As I write this post, New Horizons is nearing the end of a weeklong optical navigation campaign. By taking photos of the Pluto system at regular intervals, New Horizons' navigators can precisely measure the observed positions of Pluto and its moons with respect to background stars, and determine the spacecraft's position. The last optical navigation images in the weeklong series will be taken tomorrow, but it will likely take two weeks or more for all the data to get to Earth. Two weeks! Why does it take so long? It's not like it's all that much data: 10 full-resolution LORRI images per day.
The short answer to that question is: Pluto is far away -- very far away, more than 30 times Earth's distance from the Sun -- so New Horizons' radio signal is weak. Weak signal means low data rates: at the moment, New Horizons can transmit at most 1 kilobit per second. (Note that spacecraft communications are typically measured in bits, not bytes; 1 kilobit is only 125 bytes.) Even at these low data rates, only the Deep Space Network's very largest, 70-meter dishes can detect New Horizons' faint signal.
How much data is in a single LORRI image? (LORRI, which stands for Long Range Reconnaissance Imager, is New Horizons' highest-resolution camera.) LORRI's detector is 1024 pixels square. Like many modern space cameras, when the camera reads out its detector, it digitizes each pixel as a 12-bit number. Twelve million is an awful lot of bits, but fortunately LORRI's images are amenable to lossless compression, especially now when they contain mostly black space; they can be zipped up to about 2.5 Megabits without any loss of detail. They can be made even smaller with lossy JPEG compression, but for optical navigation, precision counts; the pictures have to be returned losslessly.
So, do the math. 2.5 Megabits, at 1 kilobit per second: it takes 42 minutes to return one LORRI photo to Earth. Most communications sessions last about eight hours. That's eleven images per communications session. And that assumes that New Horizons is transmitting only LORRI data, which it's not; there are other science instruments and spacecraft housekeeping data, too. The Deep Space Network has only three 70-meter dishes, and there is a lot of competition for time on them; New Horizons is lucky to get one communications session per day. And while New Horizons is pointing its dish at Earth, it can't point at anything else, including Pluto. It has to choose between communicating and taking data.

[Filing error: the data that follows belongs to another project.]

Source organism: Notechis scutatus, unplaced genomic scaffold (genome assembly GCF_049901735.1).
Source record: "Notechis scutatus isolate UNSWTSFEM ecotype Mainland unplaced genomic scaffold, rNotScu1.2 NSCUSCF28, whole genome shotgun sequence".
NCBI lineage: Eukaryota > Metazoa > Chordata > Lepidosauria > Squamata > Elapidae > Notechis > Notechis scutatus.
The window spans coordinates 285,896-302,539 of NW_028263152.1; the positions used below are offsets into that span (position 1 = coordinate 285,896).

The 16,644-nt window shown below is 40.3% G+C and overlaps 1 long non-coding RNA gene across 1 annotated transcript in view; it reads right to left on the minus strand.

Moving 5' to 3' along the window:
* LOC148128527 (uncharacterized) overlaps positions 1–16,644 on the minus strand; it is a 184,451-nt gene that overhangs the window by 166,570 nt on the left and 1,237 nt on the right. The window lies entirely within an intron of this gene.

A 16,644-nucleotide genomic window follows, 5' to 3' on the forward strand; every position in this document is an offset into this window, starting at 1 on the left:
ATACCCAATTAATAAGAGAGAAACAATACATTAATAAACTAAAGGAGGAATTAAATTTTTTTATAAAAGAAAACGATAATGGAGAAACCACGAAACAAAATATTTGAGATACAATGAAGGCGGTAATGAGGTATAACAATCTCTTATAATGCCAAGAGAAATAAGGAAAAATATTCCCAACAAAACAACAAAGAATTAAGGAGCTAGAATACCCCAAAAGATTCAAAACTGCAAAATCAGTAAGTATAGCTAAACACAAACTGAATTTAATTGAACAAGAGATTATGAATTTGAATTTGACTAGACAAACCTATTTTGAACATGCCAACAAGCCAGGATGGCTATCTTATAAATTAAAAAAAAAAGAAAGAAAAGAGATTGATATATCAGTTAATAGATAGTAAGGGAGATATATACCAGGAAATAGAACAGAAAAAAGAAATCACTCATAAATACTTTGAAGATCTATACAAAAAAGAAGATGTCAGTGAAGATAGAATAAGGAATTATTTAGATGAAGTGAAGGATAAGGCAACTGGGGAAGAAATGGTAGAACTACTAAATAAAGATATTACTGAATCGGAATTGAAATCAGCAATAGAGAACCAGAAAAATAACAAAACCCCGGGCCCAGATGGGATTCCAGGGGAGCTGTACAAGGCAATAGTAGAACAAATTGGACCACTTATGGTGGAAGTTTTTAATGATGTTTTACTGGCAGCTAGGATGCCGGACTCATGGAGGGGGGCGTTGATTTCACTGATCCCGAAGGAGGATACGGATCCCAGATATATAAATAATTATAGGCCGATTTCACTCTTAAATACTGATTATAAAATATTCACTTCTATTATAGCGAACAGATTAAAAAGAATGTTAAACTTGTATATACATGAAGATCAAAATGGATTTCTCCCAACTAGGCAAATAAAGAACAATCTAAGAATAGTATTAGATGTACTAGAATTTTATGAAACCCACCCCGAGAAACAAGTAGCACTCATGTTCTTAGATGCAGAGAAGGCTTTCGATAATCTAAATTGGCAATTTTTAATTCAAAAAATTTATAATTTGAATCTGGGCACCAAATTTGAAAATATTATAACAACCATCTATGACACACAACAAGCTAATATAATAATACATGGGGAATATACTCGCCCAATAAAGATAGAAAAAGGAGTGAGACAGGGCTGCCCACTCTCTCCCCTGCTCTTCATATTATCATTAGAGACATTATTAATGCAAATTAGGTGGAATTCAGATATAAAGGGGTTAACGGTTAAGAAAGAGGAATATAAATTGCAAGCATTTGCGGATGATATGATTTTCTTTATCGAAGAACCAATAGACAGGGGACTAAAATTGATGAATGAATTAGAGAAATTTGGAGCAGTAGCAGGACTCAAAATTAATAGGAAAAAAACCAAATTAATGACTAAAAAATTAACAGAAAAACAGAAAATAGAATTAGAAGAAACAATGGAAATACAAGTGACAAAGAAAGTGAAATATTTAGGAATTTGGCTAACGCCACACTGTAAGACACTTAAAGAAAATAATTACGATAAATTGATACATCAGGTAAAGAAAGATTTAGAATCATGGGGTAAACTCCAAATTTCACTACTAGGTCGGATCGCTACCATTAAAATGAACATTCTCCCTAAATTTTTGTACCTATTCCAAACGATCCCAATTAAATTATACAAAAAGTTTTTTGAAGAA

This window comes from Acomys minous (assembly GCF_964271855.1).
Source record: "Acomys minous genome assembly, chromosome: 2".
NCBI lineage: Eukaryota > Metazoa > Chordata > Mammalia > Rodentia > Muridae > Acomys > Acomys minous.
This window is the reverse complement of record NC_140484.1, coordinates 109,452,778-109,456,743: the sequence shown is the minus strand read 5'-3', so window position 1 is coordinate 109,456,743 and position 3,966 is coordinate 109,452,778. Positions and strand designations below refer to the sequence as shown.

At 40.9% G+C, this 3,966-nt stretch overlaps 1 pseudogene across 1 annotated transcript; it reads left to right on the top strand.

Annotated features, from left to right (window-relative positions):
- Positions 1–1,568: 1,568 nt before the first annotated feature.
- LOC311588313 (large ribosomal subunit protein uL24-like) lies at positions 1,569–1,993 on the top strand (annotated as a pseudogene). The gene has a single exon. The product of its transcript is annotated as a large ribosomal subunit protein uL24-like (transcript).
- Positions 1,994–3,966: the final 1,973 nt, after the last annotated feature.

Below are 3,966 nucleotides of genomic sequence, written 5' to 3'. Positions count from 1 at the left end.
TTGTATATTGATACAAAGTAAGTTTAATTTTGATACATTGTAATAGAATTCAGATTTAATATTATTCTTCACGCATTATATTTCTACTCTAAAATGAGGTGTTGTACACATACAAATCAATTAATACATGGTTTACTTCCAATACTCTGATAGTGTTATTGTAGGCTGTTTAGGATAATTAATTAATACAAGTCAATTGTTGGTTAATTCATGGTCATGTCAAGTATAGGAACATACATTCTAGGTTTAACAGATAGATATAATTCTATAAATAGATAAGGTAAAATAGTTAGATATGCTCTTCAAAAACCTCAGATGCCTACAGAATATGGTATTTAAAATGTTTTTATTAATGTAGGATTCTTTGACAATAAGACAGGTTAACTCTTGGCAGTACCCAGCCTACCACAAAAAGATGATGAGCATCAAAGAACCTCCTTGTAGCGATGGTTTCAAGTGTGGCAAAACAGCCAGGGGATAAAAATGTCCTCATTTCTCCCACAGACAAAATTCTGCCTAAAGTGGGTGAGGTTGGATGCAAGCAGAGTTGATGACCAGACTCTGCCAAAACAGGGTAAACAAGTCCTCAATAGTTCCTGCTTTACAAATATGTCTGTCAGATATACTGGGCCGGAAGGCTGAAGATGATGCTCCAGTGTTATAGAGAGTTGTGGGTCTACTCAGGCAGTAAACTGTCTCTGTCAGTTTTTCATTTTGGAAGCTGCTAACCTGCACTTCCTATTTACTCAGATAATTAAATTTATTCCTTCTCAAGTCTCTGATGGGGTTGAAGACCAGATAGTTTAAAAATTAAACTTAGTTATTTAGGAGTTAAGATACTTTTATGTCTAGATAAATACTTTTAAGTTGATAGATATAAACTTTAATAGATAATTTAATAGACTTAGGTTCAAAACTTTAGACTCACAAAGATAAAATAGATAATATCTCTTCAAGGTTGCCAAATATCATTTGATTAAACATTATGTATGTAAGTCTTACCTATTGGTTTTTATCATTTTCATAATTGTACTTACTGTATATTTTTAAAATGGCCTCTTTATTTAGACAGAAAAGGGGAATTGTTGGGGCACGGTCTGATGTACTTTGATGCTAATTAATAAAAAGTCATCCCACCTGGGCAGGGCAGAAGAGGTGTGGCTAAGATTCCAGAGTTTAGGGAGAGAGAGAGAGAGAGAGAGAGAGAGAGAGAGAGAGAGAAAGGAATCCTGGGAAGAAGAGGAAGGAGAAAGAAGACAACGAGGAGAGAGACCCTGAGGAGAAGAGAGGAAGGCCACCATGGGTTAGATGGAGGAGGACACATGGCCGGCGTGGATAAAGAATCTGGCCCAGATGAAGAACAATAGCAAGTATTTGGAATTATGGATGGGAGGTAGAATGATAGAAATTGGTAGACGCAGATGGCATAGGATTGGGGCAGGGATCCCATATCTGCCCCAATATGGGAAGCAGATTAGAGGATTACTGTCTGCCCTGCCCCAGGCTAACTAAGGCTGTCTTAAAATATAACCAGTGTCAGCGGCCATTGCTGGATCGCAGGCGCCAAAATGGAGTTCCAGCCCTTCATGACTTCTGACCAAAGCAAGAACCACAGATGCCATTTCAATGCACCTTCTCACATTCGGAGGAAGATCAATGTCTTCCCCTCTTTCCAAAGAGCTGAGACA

What all of this means is that whenever New Horizons is actively taking science data, it's building up a data backlog, which it fails to transmit completely in its next communications session. The New Horizons team wants to go into the close encounter phase with data recorders as empty as possible, clearing the decks for all that juicy data from the flyby. What to do?
They have a neat trick that can nearly double New Horizons' data transmission rate, but it comes at a cost of doing simultaneous science. New Horizons' radio system includes two Traveling Wave Tube Amplifiers or TWTAs (pronounced "twittas," like a Bostonian would say "twitters"). The TWTAs amplify the radio signals before they get broadcast from New Horizons' 2.1-meter dish. There are two TWTAs for redundancy: if one fails, the mission will still be able to return data to Earth. But the two TWTAs are not quite identical. One of them transmits radio signals with left-hand circular polarization, and one of them transmits with right-hand circular polarization.